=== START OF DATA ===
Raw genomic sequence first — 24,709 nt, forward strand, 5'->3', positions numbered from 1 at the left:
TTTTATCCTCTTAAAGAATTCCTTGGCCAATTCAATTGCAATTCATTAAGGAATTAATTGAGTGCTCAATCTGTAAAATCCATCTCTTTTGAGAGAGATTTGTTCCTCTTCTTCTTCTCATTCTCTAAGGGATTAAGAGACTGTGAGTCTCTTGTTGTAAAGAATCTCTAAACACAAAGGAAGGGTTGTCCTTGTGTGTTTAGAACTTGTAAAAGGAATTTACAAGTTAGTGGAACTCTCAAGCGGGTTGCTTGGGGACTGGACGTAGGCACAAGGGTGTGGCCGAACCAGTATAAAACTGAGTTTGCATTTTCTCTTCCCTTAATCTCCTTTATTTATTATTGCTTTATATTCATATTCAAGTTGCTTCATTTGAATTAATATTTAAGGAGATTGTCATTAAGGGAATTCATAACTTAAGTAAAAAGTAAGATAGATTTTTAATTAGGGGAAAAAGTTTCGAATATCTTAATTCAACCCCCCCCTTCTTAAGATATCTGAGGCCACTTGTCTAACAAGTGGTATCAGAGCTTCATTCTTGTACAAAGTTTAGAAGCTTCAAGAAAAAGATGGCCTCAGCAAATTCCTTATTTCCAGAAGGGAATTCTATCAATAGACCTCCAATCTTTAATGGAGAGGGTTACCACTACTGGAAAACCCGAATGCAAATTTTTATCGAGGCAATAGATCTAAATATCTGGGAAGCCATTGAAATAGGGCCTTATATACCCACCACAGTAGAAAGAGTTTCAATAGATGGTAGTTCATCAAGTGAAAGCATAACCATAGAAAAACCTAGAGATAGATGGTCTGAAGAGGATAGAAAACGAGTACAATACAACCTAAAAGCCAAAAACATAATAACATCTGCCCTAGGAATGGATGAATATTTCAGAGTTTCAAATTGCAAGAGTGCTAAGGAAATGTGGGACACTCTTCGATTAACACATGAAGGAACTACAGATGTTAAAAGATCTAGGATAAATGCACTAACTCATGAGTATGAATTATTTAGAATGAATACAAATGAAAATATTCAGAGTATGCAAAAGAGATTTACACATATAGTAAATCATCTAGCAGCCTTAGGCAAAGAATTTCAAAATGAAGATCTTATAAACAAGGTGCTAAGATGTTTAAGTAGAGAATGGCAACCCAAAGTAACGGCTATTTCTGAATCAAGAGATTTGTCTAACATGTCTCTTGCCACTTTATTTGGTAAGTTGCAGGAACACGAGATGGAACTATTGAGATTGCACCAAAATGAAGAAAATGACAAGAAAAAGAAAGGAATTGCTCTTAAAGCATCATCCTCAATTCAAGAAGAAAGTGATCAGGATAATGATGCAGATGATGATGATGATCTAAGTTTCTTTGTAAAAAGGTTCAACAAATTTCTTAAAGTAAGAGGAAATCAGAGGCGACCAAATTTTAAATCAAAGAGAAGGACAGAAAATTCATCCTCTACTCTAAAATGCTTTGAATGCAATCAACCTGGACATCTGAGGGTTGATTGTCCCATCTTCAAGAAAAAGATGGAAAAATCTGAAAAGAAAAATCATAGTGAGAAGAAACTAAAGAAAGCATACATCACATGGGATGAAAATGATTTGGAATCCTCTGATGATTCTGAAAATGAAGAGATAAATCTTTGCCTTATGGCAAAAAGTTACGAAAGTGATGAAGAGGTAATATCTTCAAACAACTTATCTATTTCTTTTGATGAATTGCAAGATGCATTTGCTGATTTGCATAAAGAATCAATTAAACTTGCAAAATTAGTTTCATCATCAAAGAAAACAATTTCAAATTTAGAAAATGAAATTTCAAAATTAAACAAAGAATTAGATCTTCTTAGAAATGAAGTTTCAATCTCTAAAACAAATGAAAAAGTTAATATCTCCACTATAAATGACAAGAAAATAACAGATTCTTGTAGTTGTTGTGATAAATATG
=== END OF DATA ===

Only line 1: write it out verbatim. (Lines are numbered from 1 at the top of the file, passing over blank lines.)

Raw genomic sequence first — 24,709 nt, forward strand, 5'->3', positions numbered from 1 at the left: